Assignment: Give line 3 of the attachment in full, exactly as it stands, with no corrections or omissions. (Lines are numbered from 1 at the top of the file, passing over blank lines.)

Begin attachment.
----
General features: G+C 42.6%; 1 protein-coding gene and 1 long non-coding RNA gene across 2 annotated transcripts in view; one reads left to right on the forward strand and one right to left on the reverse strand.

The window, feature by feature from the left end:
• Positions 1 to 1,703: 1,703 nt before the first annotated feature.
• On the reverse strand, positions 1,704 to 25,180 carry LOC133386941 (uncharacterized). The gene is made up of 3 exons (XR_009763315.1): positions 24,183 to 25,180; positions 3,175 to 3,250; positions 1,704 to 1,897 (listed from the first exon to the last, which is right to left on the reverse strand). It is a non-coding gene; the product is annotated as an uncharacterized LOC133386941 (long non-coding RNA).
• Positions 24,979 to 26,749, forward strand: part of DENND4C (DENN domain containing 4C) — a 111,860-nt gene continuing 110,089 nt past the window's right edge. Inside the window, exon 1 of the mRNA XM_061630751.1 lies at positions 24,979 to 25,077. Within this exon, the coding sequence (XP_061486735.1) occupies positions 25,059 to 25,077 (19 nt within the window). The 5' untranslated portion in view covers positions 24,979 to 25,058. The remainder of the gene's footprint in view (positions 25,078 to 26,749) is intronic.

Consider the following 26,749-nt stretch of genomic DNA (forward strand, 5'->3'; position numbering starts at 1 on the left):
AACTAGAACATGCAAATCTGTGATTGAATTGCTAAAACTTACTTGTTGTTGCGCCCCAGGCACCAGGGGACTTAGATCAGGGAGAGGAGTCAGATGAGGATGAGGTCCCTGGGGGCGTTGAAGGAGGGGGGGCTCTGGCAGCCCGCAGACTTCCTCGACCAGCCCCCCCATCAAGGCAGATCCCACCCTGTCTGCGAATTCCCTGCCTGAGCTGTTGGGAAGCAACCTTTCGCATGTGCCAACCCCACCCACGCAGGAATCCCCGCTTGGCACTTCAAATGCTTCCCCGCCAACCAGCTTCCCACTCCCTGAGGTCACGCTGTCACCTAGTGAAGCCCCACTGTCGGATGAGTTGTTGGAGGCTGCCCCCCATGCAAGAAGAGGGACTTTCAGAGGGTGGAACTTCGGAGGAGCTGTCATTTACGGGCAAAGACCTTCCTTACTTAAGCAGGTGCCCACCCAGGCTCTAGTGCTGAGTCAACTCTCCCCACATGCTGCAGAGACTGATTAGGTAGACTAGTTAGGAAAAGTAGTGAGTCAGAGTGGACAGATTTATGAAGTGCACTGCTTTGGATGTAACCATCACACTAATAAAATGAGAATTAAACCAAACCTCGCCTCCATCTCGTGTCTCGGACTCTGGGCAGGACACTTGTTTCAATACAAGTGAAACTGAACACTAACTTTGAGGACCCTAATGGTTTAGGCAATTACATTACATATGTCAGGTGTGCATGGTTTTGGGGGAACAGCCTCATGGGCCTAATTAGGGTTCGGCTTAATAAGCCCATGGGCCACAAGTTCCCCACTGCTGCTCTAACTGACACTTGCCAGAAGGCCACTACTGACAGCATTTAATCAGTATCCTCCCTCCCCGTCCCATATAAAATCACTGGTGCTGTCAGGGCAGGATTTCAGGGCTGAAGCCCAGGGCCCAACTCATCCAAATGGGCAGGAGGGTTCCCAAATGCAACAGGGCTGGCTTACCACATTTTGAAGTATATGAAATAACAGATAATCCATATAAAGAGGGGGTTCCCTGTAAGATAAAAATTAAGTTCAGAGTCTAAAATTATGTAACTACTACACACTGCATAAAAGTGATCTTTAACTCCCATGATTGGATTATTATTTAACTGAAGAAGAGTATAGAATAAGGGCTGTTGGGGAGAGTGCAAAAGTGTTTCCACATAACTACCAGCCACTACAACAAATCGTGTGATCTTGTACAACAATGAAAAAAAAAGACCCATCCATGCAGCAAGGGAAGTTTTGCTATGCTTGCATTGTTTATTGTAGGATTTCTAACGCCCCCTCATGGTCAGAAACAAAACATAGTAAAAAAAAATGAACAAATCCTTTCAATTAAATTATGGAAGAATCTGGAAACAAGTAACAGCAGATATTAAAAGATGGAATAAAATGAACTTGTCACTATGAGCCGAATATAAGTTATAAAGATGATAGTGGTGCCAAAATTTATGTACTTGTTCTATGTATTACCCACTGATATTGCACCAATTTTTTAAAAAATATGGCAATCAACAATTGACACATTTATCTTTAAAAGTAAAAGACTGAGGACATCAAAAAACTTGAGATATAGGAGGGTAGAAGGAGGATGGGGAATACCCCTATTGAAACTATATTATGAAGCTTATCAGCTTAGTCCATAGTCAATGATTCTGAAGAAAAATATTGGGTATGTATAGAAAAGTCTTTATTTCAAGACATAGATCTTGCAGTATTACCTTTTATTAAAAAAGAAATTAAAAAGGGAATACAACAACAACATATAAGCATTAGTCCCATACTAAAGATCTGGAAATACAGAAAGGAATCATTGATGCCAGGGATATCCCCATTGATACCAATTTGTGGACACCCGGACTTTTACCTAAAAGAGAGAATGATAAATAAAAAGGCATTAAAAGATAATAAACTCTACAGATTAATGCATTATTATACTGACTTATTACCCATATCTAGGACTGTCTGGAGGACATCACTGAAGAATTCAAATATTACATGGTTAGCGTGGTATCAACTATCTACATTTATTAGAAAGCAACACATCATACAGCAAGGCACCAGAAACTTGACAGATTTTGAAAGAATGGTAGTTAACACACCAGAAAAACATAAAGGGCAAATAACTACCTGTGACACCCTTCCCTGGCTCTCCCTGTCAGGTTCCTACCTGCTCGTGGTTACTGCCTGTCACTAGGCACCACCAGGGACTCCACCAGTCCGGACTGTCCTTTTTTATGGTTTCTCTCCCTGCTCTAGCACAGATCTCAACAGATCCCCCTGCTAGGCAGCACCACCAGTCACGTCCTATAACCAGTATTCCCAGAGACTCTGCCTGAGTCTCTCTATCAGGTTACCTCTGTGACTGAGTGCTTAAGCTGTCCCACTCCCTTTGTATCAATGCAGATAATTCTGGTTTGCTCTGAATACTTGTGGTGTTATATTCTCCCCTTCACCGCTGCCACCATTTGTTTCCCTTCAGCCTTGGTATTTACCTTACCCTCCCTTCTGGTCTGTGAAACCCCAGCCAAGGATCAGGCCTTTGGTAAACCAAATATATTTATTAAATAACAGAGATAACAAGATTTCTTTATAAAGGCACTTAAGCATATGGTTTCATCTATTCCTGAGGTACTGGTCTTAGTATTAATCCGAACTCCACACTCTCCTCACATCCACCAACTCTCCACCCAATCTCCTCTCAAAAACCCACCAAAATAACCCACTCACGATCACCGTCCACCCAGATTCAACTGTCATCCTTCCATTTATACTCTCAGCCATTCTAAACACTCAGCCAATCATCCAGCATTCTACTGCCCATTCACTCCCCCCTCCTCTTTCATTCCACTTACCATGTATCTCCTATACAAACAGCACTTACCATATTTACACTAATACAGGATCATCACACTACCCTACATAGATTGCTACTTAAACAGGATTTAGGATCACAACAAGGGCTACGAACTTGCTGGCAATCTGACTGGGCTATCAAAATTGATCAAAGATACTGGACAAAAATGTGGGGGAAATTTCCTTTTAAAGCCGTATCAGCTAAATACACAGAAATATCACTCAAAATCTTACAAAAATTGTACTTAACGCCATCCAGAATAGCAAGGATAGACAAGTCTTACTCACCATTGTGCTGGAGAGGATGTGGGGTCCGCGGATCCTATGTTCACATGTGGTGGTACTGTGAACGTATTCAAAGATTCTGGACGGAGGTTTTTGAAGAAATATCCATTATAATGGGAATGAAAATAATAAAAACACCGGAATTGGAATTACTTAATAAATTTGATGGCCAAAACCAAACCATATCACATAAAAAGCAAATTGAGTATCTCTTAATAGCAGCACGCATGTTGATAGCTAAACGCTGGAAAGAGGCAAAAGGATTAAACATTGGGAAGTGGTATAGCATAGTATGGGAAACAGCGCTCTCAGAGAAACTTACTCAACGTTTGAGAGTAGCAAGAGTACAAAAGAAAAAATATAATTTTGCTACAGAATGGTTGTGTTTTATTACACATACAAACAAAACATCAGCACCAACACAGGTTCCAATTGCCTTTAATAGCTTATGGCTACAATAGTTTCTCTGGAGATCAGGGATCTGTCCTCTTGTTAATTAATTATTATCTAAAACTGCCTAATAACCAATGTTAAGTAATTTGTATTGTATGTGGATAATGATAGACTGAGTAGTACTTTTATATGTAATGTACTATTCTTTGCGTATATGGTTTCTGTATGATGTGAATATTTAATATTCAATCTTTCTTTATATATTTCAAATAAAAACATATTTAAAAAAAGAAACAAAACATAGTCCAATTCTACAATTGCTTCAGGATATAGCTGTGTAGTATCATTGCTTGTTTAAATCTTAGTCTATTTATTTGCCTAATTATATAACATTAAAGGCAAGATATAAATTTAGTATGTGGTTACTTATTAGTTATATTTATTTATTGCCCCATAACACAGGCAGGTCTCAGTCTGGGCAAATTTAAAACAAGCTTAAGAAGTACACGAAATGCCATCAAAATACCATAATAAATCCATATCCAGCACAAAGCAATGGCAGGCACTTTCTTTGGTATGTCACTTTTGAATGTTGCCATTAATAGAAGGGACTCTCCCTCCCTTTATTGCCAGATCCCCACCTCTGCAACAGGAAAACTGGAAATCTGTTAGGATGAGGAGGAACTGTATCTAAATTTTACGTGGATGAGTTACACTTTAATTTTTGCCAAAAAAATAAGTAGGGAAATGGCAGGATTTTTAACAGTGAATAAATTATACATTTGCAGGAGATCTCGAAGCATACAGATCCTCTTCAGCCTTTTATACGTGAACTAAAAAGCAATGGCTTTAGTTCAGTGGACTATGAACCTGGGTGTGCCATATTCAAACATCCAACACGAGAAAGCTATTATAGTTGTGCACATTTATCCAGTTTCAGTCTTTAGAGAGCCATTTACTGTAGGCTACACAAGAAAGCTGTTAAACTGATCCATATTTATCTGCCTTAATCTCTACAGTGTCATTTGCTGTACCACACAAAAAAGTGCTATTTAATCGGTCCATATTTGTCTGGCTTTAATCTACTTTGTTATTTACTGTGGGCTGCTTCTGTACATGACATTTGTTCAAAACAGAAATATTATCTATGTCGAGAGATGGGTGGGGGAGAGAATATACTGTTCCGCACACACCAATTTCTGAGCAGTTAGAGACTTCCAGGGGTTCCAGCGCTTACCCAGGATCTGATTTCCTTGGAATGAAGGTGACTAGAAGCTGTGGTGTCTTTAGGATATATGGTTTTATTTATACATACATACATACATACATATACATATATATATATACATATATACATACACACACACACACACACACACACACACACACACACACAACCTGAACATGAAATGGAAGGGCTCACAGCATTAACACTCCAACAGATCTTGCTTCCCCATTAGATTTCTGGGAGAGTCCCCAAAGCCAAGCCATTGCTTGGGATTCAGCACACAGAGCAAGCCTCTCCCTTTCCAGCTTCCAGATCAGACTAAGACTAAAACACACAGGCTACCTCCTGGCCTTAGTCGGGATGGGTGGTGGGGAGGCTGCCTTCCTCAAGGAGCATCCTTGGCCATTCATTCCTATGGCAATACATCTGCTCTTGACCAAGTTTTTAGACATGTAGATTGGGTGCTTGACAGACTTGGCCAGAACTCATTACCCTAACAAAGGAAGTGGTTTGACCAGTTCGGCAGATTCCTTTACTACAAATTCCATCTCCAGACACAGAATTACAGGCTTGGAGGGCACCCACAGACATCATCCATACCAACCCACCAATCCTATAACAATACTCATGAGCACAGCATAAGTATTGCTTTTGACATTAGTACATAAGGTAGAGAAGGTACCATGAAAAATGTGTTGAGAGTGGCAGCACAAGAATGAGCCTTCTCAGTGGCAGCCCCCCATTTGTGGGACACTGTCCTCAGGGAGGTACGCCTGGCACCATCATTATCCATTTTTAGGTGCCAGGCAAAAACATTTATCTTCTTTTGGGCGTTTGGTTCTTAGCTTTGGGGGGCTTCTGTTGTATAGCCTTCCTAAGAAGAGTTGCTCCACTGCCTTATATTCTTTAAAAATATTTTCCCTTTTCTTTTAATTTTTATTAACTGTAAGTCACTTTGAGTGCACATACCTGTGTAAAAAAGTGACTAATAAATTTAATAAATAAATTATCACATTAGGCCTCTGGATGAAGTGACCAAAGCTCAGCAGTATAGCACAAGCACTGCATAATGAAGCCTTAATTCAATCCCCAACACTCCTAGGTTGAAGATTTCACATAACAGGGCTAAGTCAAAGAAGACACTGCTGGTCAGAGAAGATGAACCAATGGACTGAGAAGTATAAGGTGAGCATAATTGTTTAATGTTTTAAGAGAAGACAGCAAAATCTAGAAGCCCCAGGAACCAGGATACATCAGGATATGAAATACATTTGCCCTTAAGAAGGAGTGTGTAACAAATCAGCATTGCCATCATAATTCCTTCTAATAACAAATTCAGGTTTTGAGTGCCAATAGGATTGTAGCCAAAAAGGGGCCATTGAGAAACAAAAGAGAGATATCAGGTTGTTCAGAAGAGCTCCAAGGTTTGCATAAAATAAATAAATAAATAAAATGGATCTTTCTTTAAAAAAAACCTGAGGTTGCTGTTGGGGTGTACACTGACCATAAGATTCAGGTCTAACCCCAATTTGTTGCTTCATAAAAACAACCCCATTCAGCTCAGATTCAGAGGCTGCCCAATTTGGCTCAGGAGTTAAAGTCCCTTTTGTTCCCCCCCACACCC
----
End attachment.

• Positions 1 to 1,703: 1,703 nt before the first annotated feature.